WikiLeaks bank account in Switzerland under scrutiny: ReportBy DPA, IANS
Sunday, December 5, 2010
GENEVA - Bank officials are looking at shutting down an account opened by WikiLeaks founder Julian Assange in Switzerland, media reports said Sunday.
Postfinance spokesman Marc Andrey told the NZZ am Sonntag newspaper that in order to keep a regular bank account open, Assange would have to prove he obtained Swiss residence, owns property in the country or has business dealings in Switzerland.
The WikiLeaks website asks for donations to be sent to the Postfinance account for the so-called “Julian Assange Defence Fund”. Two other accounts, one in Iceland and the other in Germany, are also listed on the site for other types of funding requests.
WikiLeaks took a possible blow to its financial future last week when online money transfer services firm PayPal said it was shutting the whistleblower organisation’s account.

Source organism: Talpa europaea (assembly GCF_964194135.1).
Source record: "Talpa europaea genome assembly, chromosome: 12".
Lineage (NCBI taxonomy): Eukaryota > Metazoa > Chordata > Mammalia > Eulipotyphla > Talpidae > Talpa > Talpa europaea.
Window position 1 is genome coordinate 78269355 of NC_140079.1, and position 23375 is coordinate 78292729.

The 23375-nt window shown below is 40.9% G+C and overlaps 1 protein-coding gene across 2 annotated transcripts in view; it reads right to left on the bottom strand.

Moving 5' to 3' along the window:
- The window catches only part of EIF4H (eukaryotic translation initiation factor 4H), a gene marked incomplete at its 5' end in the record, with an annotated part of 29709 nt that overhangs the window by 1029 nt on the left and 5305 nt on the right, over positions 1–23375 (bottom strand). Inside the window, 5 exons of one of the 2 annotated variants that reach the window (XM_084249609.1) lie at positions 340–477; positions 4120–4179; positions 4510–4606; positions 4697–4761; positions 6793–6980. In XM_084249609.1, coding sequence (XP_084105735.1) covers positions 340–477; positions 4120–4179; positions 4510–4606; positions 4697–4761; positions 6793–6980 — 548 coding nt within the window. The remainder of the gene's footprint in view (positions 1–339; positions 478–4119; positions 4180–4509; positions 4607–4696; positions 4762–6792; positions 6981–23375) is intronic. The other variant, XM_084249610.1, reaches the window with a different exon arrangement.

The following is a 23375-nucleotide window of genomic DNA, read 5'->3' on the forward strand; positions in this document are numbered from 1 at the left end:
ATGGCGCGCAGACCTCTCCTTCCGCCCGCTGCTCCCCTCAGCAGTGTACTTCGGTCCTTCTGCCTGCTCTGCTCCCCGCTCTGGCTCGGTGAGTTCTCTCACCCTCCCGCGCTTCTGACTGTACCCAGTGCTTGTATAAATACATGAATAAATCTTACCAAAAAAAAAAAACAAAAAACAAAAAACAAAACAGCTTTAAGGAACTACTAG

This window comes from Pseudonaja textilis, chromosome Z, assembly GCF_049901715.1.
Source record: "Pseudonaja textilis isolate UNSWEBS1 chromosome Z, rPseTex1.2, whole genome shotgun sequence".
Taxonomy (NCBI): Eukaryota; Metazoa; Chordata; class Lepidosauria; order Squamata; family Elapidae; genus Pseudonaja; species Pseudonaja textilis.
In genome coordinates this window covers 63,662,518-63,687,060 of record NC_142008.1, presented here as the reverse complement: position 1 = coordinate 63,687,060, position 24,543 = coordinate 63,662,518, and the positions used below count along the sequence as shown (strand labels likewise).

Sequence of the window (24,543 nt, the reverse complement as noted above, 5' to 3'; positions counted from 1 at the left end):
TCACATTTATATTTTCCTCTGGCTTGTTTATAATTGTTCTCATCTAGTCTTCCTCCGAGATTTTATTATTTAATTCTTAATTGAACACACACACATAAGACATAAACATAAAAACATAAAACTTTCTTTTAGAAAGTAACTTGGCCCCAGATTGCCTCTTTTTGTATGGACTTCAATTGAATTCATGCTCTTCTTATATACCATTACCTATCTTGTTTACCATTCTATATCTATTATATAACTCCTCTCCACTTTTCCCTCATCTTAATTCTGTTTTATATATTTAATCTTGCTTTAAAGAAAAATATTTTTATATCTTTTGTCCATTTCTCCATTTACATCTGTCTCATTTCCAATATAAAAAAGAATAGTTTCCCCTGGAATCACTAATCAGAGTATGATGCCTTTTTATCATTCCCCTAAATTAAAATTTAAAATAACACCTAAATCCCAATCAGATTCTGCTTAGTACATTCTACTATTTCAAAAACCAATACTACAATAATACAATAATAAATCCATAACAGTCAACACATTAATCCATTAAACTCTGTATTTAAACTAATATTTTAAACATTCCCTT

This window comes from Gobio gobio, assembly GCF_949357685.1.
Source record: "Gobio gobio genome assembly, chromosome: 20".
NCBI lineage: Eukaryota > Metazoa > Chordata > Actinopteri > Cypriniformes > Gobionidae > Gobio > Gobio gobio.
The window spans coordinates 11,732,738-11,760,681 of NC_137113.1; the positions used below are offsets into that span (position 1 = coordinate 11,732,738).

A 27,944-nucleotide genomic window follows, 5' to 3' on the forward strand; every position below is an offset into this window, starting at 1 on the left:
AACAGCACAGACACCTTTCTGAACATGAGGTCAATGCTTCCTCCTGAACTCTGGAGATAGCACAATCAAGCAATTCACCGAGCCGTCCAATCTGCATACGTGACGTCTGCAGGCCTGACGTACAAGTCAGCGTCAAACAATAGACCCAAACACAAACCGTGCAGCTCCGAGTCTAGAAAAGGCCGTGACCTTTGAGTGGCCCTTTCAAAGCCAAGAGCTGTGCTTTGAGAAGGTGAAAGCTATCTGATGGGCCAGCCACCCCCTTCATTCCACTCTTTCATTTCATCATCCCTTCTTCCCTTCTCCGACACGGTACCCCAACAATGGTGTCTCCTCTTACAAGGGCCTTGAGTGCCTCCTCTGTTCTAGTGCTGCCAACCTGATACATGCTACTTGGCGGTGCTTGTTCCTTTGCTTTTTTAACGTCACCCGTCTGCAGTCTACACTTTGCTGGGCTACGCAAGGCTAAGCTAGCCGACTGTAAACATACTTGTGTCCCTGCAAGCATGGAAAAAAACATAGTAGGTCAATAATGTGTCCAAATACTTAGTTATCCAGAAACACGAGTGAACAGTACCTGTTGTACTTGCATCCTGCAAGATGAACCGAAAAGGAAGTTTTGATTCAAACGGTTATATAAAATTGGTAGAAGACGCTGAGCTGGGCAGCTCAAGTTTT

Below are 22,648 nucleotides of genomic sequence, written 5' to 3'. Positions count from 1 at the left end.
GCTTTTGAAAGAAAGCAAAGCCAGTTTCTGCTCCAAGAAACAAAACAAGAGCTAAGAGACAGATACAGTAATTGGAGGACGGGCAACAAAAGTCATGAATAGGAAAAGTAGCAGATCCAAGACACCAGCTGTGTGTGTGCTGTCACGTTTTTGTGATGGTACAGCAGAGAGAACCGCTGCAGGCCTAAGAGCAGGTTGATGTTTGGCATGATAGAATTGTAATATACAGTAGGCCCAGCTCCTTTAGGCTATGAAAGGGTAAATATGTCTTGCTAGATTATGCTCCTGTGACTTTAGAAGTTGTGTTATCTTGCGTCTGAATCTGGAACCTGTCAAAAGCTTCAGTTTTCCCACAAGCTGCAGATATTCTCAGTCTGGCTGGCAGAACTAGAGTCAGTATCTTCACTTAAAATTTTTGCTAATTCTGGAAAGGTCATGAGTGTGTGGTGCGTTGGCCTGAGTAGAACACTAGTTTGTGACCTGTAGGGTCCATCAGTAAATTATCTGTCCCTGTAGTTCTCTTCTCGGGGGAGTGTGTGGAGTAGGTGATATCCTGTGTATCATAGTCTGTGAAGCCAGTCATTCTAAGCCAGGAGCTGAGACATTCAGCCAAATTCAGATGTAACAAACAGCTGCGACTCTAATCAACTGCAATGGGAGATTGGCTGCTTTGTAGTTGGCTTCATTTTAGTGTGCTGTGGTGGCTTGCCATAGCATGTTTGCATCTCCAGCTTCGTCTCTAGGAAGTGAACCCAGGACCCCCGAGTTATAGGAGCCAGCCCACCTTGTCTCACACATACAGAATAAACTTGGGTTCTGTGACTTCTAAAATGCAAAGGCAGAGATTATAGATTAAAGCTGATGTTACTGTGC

Assange himself is facing increased pressure, as he is wanted in Sweden for questioning in relation to charges of sexual offences filed against him by two women.
Also, US ambassador to Switzerland, Donald Beyer, told the newspaper Sonntag that the Swiss government should not grant asylum to Assange.
Last month, when visiting the Alpine land, Assange said he was considering moving his operations to the country and might even ask for protected status.
Assange has repeatedly said he feels threatened, and last week one Canadian former aid to the country’s premier said the WikiLeaks founder should be assassinated. In the US, politicians were also accusing him of terrorism and treason.
An Australian national, Assange is believed to be in Europe, and mostly communicates via online methods from hideouts.
WikiLeaks itself is struggling to stay online and its US-based host last week closed the website, which has since migrated to a Swiss address, but it is still coming under attacks.
The site is being transferred to new servers around Europe, supporters of the group have said.
On Nov 28, WikiLeaks began publishing 251,287 US embassy cables, the latest trove of confidential US documents to be made public. The process of releasing the material is still ongoing.